...Why were Stalin's opponents unable to prevent him from becoming the leader of the USSR by 1929? Stalin and 4 other men ; Bukharin, Trotsky, Kamenev and Zinoviev were competing to become leader of Russia after Lenin’s death in 1924. Since you couldn’t vote because it was democratic it was harder to choose become the leader of Russia. One of the reasons that his opponents were unable to prevent him from becoming leader of the USSR was Stalin used the job of General Secretary to promote peoples loyalty to him, to remove from the party people who were disloyal and to collect information on every party member. After Lenin's death he waited, allowing other Politburo members to state their preferred policies - he then ganged up on groups of them, using his alliances and his party contacts to destroy the opposition. His did this twice in the 1920s, destroying Trotsky and his supporters and Zinoviev and Kamenev and their supporters. This left him as the ruler of Russia by about 1929. Another reason is Lenin’s testament. The communist didn’t reveal what the testament said. In the testament Lenin said this about Stalin. "Stalin is too rude and this defect, although quite tolerable in our midst and in dealing among us Communists, becomes intolerable in a Secretary-General. That is why I suggest that the comrades think about a way of removing Stalin from that post and appointing another man in his stead who in all other respects differs from Comrade Stalin in having only one advantage,......

Words: 715 - Pages: 3

Premium Essay

Why Trotsky Did Not Become Soviet Leader 1924

...Trotsky was born Jewish, he believed he would be persecuted as Jews traditionally were in Russia. This lead to him not pushing himself far enough and not working enough to become Soviet leader. He felt he should be more in the background due to his, despite the fact that many Bolsheviks were Jewish themselves, such as Grigori Zinoviev and Lev Kamenev. He was also late to converter to Bolshevism, so many fellow Bolsheviks thought he wasn't that committed and distrusted him. Many old Bolsheviks considered Trotsky to be too much of an intellectual for their liking and was seen as arrogant, unpredictable, indecisive and inconsistent. During the Civil war it was a great victory for Trotsky as he lead the Red Army and won the war however he also fell out with Stalin. Therefore Stalin objected to Trotsky's employment of ex-tsarists officers and he disobeyed his orders. This made Stalin able to control Trotsky and get an advantage on his to become Soviet leader. Also he made no attempt to build a base of support within the party which was a big mistake when the party were fighting after Lenin’s death and it made it very difficult for Trotsky when confronting the Party Congress which was was filled with Stalin’s supporters. Another reason was that other Bolsheviks feared Trotsky, as he has links in the Red Army and may use them to form a military. They also feared him because he was foreseen as a dictator and was worried that he wanted a revolution thought the world and......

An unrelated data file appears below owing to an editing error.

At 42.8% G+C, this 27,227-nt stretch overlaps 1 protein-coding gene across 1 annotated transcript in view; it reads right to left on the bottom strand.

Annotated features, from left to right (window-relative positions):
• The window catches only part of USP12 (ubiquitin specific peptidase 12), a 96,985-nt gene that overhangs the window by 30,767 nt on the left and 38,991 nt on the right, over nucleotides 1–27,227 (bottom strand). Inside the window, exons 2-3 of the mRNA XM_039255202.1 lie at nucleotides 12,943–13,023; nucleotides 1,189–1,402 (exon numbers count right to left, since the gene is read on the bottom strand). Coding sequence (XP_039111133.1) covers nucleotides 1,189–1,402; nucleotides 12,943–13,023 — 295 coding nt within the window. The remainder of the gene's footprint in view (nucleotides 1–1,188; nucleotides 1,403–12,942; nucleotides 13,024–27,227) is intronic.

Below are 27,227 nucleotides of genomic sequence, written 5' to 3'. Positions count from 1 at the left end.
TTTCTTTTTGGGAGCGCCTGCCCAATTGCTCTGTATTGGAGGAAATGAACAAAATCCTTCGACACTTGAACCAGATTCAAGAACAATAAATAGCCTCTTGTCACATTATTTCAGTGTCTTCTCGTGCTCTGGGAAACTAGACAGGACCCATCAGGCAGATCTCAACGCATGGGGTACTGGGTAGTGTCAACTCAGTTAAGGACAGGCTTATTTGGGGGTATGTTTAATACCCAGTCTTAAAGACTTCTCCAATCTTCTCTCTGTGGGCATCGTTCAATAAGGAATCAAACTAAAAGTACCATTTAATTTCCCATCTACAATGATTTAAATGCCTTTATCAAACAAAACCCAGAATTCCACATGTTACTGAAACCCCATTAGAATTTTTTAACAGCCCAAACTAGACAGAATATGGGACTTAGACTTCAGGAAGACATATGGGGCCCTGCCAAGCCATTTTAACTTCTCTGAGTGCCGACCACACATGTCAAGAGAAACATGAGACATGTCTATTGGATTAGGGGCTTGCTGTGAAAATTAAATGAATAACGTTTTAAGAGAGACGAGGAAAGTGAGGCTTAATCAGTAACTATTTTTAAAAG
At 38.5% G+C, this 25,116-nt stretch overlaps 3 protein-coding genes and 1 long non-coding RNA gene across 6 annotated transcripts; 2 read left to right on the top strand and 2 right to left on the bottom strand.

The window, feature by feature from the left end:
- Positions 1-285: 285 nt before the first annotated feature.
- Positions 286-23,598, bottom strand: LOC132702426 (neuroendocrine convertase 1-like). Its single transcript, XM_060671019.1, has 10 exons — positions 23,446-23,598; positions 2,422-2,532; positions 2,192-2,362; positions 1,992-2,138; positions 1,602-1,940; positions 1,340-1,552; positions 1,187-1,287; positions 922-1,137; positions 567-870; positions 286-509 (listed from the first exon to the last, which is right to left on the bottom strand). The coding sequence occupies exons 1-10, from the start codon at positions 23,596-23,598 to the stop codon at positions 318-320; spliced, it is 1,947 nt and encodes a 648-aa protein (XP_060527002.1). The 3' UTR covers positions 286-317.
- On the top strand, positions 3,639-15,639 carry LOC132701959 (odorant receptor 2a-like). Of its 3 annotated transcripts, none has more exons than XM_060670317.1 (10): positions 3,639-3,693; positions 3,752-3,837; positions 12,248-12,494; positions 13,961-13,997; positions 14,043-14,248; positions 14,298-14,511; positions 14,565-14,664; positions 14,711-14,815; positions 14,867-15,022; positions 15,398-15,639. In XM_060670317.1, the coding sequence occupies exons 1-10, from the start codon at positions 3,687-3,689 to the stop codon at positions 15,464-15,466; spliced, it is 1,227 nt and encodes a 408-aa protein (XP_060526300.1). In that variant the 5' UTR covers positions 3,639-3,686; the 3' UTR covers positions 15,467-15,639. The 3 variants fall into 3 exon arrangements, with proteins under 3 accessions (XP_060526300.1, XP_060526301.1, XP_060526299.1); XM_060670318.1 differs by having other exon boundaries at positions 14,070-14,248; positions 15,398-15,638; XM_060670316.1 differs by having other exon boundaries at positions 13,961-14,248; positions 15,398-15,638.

Words: 709 - Pages: 3

Free Essay

Stalins Five Year Plans Made Ussr Stronger. Agree or Disagree

...s By 1941, Stalin’s Five Year Plans had made the USSR stronger. Explain why you agree or disagree with this view? (24 marks) By 1941 Stalin had used the five year plans to strengthen his position as leader of the USSR, however the society as a whole was weaker. There were both advantages and disadvantages to the three five year plans: The five year plans were disorganised, there was difficulties with managers, it created a quicksand society and living standards were deprived. It did however help to create the Stakhanovite movement, it helped to finally abolish the New Economic policy (NEP) and most importantly to revolutionise the USSR’s heavy industry. The plans determined the course of the Soviet economy from 1928 to the German invasion of 1941, when the plans achievements were tested. Throughout all three of the five-year plans it was agreed that the state decided what was produced and when it was produced however there was little idea of an ultimate goal for example senior party officials appointed and dismissed planner’s senior managers for political reasons rather political reasons than economical. The first five-year (1928-32) plan focused solely on advancing heavy industry through projects like Magnitogorsk and advancing the production of coal, steel and timber. It would achieve this through the Gosplan (the State Planning Committee) who were set up in 1921 as a forecasting agency to work out things like output and input figures for industries and their......